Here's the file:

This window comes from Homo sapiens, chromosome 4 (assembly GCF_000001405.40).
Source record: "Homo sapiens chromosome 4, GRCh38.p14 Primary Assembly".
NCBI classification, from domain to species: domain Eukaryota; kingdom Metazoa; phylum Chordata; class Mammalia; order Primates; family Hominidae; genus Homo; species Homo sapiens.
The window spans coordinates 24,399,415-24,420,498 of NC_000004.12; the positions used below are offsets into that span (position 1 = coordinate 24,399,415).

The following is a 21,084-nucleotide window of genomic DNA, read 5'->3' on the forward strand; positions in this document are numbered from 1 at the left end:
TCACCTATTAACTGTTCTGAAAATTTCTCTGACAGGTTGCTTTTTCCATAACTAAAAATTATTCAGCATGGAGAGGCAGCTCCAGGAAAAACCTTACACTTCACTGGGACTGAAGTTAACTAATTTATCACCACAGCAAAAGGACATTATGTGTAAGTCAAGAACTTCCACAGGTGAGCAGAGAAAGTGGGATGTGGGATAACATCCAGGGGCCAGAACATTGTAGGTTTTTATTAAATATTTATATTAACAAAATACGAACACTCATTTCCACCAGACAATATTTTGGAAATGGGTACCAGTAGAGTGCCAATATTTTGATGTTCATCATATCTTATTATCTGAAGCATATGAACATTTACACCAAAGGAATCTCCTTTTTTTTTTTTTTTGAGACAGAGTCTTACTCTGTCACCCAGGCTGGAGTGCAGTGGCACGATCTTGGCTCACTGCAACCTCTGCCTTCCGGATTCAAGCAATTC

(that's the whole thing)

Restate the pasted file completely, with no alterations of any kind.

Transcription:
This window comes from Homo sapiens, chromosome 4 (assembly GCF_000001405.40).
Source record: "Homo sapiens chromosome 4, GRCh38.p14 Primary Assembly".
NCBI classification, from domain to species: domain Eukaryota; kingdom Metazoa; phylum Chordata; class Mammalia; order Primates; family Hominidae; genus Homo; species Homo sapiens.
The window spans coordinates 24,399,415-24,420,498 of NC_000004.12; the positions used below are offsets into that span (position 1 = coordinate 24,399,415).

The following is a 21,084-nucleotide window of genomic DNA, read 5'->3' on the forward strand; positions in this document are numbered from 1 at the left end:
TCACCTATTAACTGTTCTGAAAATTTCTCTGACAGGTTGCTTTTTCCATAACTAAAAATTATTCAGCATGGAGAGGCAGCTCCAGGAAAAACCTTACACTTCACTGGGACTGAAGTTAACTAATTTATCACCACAGCAAAAGGACATTATGTGTAAGTCAAGAACTTCCACAGGTGAGCAGAGAAAGTGGGATGTGGGATAACATCCAGGGGCCAGAACATTGTAGGTTTTTATTAAATATTTATATTAACAAAATACGAACACTCATTTCCACCAGACAATATTTTGGAAATGGGTACCAGTAGAGTGCCAATATTTTGATGTTCATCATATCTTATTATCTGAAGCATATGAACATTTACACCAAAGGAATCTCCTTTTTTTTTTTTTTTGAGACAGAGTCTTACTCTGTCACCCAGGCTGGAGTGCAGTGGCACGATCTTGGCTCACTGCAACCTCTGCCTTCCGGATTCAAGCAATTC